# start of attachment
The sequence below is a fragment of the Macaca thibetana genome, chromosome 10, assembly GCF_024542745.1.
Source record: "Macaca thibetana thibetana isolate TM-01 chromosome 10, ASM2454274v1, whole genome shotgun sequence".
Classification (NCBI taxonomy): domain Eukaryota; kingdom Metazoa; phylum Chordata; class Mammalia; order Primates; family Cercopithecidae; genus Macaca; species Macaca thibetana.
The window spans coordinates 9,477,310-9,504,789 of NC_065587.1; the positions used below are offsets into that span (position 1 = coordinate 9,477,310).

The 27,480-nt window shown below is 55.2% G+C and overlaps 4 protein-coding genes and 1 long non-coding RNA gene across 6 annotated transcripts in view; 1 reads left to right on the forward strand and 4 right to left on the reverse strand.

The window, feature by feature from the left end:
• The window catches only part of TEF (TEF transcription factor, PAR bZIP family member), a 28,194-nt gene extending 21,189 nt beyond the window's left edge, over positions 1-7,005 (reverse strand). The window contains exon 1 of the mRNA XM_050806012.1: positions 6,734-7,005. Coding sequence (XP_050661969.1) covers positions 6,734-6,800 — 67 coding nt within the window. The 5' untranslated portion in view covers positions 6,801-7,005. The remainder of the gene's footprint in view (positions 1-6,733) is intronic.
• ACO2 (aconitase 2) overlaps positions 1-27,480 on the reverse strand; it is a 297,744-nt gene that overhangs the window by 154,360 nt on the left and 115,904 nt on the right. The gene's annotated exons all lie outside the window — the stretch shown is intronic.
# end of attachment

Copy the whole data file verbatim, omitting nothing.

The sequence below is a fragment of the Macaca thibetana genome, chromosome 10, assembly GCF_024542745.1.
Source record: "Macaca thibetana thibetana isolate TM-01 chromosome 10, ASM2454274v1, whole genome shotgun sequence".
Classification (NCBI taxonomy): domain Eukaryota; kingdom Metazoa; phylum Chordata; class Mammalia; order Primates; family Cercopithecidae; genus Macaca; species Macaca thibetana.
The window spans coordinates 9,477,310-9,504,789 of NC_065587.1; the positions used below are offsets into that span (position 1 = coordinate 9,477,310).

The 27,480-nt window shown below is 55.2% G+C and overlaps 4 protein-coding genes and 1 long non-coding RNA gene across 6 annotated transcripts in view; 1 reads left to right on the forward strand and 4 right to left on the reverse strand.

The window, feature by feature from the left end:
• The window catches only part of TEF (TEF transcription factor, PAR bZIP family member), a 28,194-nt gene extending 21,189 nt beyond the window's left edge, over positions 1-7,005 (reverse strand). The window contains exon 1 of the mRNA XM_050806012.1: positions 6,734-7,005. Coding sequence (XP_050661969.1) covers positions 6,734-6,800 — 67 coding nt within the window. The 5' untranslated portion in view covers positions 6,801-7,005. The remainder of the gene's footprint in view (positions 1-6,733) is intronic.
• ACO2 (aconitase 2) overlaps positions 1-27,480 on the reverse strand; it is a 297,744-nt gene that overhangs the window by 154,360 nt on the left and 115,904 nt on the right. The gene's annotated exons all lie outside the window — the stretch shown is intronic.